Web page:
Despite what the mainstream media are saying, North Korea is less likely than ever to hold diplomatic talks with the United States.
That's because the very diplomat who would "talk" to the Hermit Regime's dictator, Kim Jong Un - or any of his proxy ambassadors, for that matter - just announced his resignation.
And this fact alone suggests North Korea now presents twice the threat to Uncle Sam that it did yesterday.
Fortunately for you, this elevated threat level can mean fast, reliable profits - if you play it right.
See how you could double your money by 2019 - as well as who's responsible for making North Korea more dangerous to the United States than ever before - right here...
The State Department Just Lost Its Top North Korea Negotiator
Without warning this morning, the State Department's top diplomat in charge of North Korean policy told CNN that he will be retiring from his job...
U.S. diplomat to Pyongyang Joseph Yun said Secretary of State Rex Tillerson accepted his resignation "with regret" this morning.
"It was completely my decision to retire at this time," Yun told CNN, who then cited "personal reasons" as rationale for his departure.
Yun joined the State Department in 1985 and has served as head of the political division in the U.S. Embassy in Seoul since the early 2000s.
The ramifications of Yun's loss are dire indeed...
First of all, his absence alone will leave yet a gaping hole in Washington's staffing on Korean issues. The Trump administration has not yet nominated an ambassador to South Korea, and the State Department does not have a confirmed assistant secretary for East Asian and Pacific Affairs, either.
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Yun is also the sole person in the State Department who's actually spoken directly with North Korean diplomats. And last June, it was Yun who went to Pyongyang to collect Otto Warmbier, the University of Virginia student who had been detained in North Korea for 17 months.
Yun brought Warmbier back to the United States on a medical evacuation flight. The 22-year-old died six days later.
During that trip to Pyongyang, Yun was able to see the three other Americans being detained in North Korea. That was the last time the three men have been seen or heard from.
With Yun absent, the fates of these three American captives become even more dubious.
Finally, Yun has long been a strong proponent of diplomatic talks.
His absence could therefore tip the White House scales in favor of military action by default.
Or at least, it could appear to North Korea that way, bringing its tentative offerings of diplomacy to a swift end.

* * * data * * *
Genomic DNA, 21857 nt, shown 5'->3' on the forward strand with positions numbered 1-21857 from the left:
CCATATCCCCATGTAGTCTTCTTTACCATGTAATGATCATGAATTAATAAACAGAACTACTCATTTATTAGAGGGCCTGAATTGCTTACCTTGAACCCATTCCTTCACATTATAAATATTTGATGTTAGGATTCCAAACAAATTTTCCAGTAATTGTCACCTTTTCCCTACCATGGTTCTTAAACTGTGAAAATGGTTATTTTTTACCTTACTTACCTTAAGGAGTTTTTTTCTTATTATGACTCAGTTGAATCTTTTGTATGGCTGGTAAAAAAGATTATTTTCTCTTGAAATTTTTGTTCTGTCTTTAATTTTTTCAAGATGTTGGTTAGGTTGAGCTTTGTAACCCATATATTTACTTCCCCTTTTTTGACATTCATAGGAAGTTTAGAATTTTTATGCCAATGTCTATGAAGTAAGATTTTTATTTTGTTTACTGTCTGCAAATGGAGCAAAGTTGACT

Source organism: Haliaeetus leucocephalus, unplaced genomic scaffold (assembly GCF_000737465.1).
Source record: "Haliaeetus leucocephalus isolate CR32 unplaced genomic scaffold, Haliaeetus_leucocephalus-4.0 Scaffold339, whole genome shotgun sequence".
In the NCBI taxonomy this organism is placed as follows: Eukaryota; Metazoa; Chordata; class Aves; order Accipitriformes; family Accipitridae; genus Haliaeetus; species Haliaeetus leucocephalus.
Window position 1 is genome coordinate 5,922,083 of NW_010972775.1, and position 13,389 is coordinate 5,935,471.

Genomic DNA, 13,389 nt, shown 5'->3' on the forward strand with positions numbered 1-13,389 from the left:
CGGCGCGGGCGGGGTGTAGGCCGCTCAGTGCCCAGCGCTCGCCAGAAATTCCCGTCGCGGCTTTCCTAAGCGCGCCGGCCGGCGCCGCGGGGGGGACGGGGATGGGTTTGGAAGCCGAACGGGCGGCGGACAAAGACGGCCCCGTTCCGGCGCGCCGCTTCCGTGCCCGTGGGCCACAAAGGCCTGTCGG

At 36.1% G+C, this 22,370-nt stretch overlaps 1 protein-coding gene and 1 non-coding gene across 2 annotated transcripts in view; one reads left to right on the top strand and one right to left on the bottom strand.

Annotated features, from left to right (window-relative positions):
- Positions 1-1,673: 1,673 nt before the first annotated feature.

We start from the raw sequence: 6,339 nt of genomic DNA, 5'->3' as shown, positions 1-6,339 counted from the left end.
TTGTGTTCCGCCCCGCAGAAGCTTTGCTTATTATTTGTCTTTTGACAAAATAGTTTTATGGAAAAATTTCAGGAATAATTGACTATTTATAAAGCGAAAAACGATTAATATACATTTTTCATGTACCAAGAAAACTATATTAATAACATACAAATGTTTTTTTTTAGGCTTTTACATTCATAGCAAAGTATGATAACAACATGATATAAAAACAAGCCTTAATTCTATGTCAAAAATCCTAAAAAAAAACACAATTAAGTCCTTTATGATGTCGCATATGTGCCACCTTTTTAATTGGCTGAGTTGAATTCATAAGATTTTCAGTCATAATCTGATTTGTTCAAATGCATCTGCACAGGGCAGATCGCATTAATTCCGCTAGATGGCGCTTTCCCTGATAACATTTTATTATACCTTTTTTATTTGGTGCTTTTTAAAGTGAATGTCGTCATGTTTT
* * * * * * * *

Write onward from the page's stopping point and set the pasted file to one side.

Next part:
North Korean Gen. Kim Yong Chol told South Korean President Moon Jae In just this past Sunday that Pyongyang is willing to talk to the United States, but with Yun out of the picture, this seems less likely.
Especially since all options - including the use of military force - remain on the table.
U.S. Vice President Mike Pence stated as much on Feb. 11, when he professed that the United States is ready to talk, but that "no pressure comes off until they are actually doing something that the alliance believes represents a meaningful step toward denuclearization," reported The Washington Post that day.
"So the maximum pressure campaign is going to continue and intensify," Pence added.
That means now's as a good time as ever for investors to pick up a defense stock - before any hint of actual military action rears its head.
And this company could double your money by 2019...
A World Leader in Military and Defenese
Lockheed Martin Corp. (NYSE: LMT) is one of the world's premier defense contractors.
The company's annual revenue recently topped $47 billion per year, and profits reached $5 billion. Also in 2017, company executives raised LMT's annual profit growth forecast by 5%.
Because the constant threats of war, terrorism, and other conflicts are virtually never-ending, there will always be demand for defense companies like Lockheed Martin.
And Lockheed is one of the world's leading companies in supplying defense products to governments and organizations across the world.
It's so profitable that it's able to pay out a huge $2.00 per share dividend every quarter, or $8.00 per year. At the current share price of $361.55, that represents a dividend yield of 2.23%.
Lockheed's stock performed exceptionally in 2017, with a nearly 32% gain.
But we expect it to more than double by 2019 because of strong demand for its cutting-edge military jets. Not to mention the continued tensions with North Korea, now exacerbated by Yun's departure.
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